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Multiple Offers And What Gets It Done

My wife loves real estate reality shows, and she will be the first to tell you that I HATE them.  Not because they are so obviously fabricated and manufactured for television consumption, but because they leave SO much out of the process.  And the illustration of bidding wars is the worst!

We watched one (as in, I was forced to watch one) where the sellers were in a bidding war.   The listing agent had multiple drinks at multiple restaurants with multiple buyer agents dealing with multiple offers and it looked SUPER easy.

It is NOT easy, folks.

Here’s the truth about multiple offers, and here are what smart real estate buyers and sellers know about the process.

 

Buyers:
Know the value of the home (through comparable sales or the cost to reproduce), but also know that you are competing for the home and (presumably) you will be living there for a while.  Think about what you are prepared to pay over the value to get the home, and be okay with that number going in.  
Very few sellers will accept offers with conditions, and that is ABSOLUTELY no reason NOT to do your due diligence going in.  Pay an inspector to go into the home before offer night, and send the MLS to your mortgage broker first.  Call the local pest exterminator and ask them if they have done any termite work on the street.  Cost out repairs.  Then make an unconditional offer with confidence.  

Get a bank draft BEFORE you make an offer, and present it with your offer.  Offers without a deposit accompanying them aren’t offers – they are proposals of offers.  If a seller accepts an offer without a deposit, that buyer could get spooked and take off – and sellers know this.  A deposit that is present reminds the seller that you are there to play ball, and if you win, you won’t get scared and take off.

Don’t be a jerk.  Every day I present offers I see agents who are jerks to the listing agent.  They come late, they come with incomplete offers and they are unreachable via phone or text during the offer process.  There is a lot of work that will happen between the agents AFTER offer night.  Listing agents want to work with agents who are professionals and who are available.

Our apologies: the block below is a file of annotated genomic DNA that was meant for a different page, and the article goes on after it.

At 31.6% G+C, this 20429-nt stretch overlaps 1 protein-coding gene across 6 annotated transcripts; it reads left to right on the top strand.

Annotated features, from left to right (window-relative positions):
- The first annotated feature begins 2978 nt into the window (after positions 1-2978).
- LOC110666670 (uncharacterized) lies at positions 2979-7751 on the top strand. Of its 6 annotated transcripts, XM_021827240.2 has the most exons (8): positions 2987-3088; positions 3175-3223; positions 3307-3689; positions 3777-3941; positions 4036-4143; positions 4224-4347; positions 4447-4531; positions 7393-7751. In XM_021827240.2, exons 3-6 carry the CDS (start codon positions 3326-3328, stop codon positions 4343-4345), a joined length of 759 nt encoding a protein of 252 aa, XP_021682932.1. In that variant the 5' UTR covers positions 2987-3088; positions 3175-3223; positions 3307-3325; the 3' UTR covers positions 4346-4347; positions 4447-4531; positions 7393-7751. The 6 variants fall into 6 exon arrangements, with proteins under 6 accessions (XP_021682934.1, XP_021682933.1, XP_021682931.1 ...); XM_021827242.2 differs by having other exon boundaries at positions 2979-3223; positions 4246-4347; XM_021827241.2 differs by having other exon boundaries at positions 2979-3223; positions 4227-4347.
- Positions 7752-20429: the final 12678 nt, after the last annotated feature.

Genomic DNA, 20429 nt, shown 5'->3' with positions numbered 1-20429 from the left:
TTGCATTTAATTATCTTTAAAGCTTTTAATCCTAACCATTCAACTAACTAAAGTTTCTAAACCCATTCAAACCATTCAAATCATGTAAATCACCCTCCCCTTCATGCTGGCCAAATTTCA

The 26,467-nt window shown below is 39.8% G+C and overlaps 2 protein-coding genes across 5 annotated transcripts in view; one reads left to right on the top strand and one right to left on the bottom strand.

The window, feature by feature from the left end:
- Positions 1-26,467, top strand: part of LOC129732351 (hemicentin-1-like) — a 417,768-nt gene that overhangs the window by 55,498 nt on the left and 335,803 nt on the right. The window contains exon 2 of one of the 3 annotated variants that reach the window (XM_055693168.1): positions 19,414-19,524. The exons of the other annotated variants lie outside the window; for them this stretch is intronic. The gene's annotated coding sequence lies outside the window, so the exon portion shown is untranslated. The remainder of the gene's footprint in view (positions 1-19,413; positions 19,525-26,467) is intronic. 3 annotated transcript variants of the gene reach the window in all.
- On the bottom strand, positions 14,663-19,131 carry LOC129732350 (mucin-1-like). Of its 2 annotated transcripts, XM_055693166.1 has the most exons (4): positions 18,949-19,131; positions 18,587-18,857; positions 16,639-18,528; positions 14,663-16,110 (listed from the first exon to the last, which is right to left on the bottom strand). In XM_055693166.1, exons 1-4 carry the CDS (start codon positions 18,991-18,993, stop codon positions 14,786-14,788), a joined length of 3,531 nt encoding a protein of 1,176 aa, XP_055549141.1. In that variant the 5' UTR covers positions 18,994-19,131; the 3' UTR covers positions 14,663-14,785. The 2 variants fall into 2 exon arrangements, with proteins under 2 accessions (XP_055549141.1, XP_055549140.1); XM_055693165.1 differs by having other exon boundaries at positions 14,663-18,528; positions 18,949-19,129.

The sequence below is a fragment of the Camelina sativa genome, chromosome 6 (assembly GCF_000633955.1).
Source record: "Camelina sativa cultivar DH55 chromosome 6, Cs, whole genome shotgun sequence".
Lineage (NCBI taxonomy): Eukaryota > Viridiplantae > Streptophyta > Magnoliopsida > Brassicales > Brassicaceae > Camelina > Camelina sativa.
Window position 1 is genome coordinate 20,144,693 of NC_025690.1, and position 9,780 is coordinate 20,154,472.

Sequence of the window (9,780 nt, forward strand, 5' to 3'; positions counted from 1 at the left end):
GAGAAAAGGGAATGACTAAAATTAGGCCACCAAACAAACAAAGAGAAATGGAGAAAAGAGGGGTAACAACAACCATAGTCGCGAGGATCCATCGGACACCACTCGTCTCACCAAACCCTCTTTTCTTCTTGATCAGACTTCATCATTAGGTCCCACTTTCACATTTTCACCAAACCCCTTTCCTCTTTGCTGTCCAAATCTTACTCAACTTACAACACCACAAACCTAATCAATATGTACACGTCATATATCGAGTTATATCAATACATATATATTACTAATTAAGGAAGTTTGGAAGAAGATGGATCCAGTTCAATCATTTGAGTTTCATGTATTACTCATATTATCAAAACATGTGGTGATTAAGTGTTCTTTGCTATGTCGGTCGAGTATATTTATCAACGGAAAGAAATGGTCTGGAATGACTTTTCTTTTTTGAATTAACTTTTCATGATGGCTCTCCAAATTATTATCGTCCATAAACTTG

There are rules, both written and unwritten.  But one thing is certain, to buy a home in this market – you have to play the game.  If you do not have a realtor, that is totally okay.  But back channeling to cut out a buyer agent, or worse yet contact the sellers directly to cut out both agents will be at best, a date with the karma truck and at worse, resulting in litigation.  

 

Sellers:
Order a pre-inspection.  If buyers see that an inspector has been through the house, you are more likely to receive offers without conditions.  But take it one step further – take the recommendations of the inspector and (within reason) FIX the issues in the house.  The ultimate sin of a seller selling anything is contempt for those who want to buy it.

Get professional pictures and staging done.  There is nothing more frustrating than the arrogance of sellers in a heated market who believe they can put a for sale sign on a piece of dog poop and it will sell for a million dollars over the asking price.  Here’s a theory for you to disregard: walk into any showroom – cars, furniture or clothes.  The ceilings are high, the lighting is directed and the smells are enticing.  These businesses take time to make you feel comfortable, at ease and ready to picture yourselves sitting in the cars, on the furniture and in the clothes.  What makes you think you SHOUDN’T do the same with your home?
 
Price it properly.  Pricing is a strategy, and a good strategy takes into account current value, market conditions, interest rate activity and buyer psychology.  Listing for $1 is just lazy.

 
Either hold offers, or do not hold offers.  Setting an offer date but also considering pre-emptive (bully) offers is stupid for everyone.  You are also doing your bank account a dis-service by contemplating an offer strategy that has as its sole purpose to save money for the buyer.

If your real estate agent (the one listing your home) brings his or her own bully offer to your home, take a minute and think – I mean REALLY think about what is happening.

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